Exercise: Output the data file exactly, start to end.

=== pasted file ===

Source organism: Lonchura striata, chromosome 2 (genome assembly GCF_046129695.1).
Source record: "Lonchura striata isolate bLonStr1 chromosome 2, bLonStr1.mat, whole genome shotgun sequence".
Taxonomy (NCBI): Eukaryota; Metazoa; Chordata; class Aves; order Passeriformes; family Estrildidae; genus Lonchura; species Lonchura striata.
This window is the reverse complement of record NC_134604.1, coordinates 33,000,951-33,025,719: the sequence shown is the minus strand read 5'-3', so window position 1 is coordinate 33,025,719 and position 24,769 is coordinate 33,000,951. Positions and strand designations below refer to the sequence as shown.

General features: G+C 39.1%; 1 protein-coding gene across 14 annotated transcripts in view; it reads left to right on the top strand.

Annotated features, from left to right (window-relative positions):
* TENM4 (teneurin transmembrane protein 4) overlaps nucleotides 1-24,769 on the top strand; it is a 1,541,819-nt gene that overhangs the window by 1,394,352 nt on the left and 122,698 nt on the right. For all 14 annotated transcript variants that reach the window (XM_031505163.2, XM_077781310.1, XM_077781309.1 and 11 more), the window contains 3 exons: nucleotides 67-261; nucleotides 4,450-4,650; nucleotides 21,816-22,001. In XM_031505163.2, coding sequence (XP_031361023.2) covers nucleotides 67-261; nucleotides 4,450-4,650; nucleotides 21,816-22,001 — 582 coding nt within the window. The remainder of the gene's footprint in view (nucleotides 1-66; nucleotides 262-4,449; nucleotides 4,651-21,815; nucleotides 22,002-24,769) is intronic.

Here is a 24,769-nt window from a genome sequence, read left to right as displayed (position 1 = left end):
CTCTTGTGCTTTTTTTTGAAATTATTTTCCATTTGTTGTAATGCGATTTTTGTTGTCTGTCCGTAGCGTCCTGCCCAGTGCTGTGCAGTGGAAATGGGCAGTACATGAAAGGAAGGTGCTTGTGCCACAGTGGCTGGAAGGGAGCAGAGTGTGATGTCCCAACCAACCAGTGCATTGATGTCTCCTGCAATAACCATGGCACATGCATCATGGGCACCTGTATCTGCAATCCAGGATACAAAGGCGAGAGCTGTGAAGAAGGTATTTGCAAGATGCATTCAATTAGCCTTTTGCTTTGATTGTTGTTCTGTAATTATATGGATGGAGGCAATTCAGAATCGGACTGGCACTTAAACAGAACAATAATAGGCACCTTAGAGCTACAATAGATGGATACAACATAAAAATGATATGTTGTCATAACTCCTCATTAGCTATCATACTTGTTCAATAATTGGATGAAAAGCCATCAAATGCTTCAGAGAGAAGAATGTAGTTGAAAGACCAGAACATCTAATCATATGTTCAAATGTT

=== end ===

Source organism: Lonchura striata, chromosome 2 (genome assembly GCF_046129695.1).
Source record: "Lonchura striata isolate bLonStr1 chromosome 2, bLonStr1.mat, whole genome shotgun sequence".
Taxonomy (NCBI): Eukaryota; Metazoa; Chordata; class Aves; order Passeriformes; family Estrildidae; genus Lonchura; species Lonchura striata.
This window is the reverse complement of record NC_134604.1, coordinates 33,000,951-33,025,719: the sequence shown is the minus strand read 5'-3', so window position 1 is coordinate 33,025,719 and position 24,769 is coordinate 33,000,951. Positions and strand designations below refer to the sequence as shown.

General features: G+C 39.1%; 1 protein-coding gene across 14 annotated transcripts in view; it reads left to right on the top strand.

Annotated features, from left to right (window-relative positions):
* TENM4 (teneurin transmembrane protein 4) overlaps nucleotides 1-24,769 on the top strand; it is a 1,541,819-nt gene that overhangs the window by 1,394,352 nt on the left and 122,698 nt on the right. For all 14 annotated transcript variants that reach the window (XM_031505163.2, XM_077781310.1, XM_077781309.1 and 11 more), the window contains 3 exons: nucleotides 67-261; nucleotides 4,450-4,650; nucleotides 21,816-22,001. In XM_031505163.2, coding sequence (XP_031361023.2) covers nucleotides 67-261; nucleotides 4,450-4,650; nucleotides 21,816-22,001 — 582 coding nt within the window. The remainder of the gene's footprint in view (nucleotides 1-66; nucleotides 262-4,449; nucleotides 4,651-21,815; nucleotides 22,002-24,769) is intronic.

Here is a 24,769-nt window from a genome sequence, read left to right as displayed (position 1 = left end):
CTCTTGTGCTTTTTTTTGAAATTATTTTCCATTTGTTGTAATGCGATTTTTGTTGTCTGTCCGTAGCGTCCTGCCCAGTGCTGTGCAGTGGAAATGGGCAGTACATGAAAGGAAGGTGCTTGTGCCACAGTGGCTGGAAGGGAGCAGAGTGTGATGTCCCAACCAACCAGTGCATTGATGTCTCCTGCAATAACCATGGCACATGCATCATGGGCACCTGTATCTGCAATCCAGGATACAAAGGCGAGAGCTGTGAAGAAGGTATTTGCAAGATGCATTCAATTAGCCTTTTGCTTTGATTGTTGTTCTGTAATTATATGGATGGAGGCAATTCAGAATCGGACTGGCACTTAAACAGAACAATAATAGGCACCTTAGAGCTACAATAGATGGATACAACATAAAAATGATATGTTGTCATAACTCCTCATTAGCTATCATACTTGTTCAATAATTGGATGAAAAGCCATCAAATGCTTCAGAGAGAAGAATGTAGTTGAAAGACCAGAACATCTAATCATATGTTCAAATGTT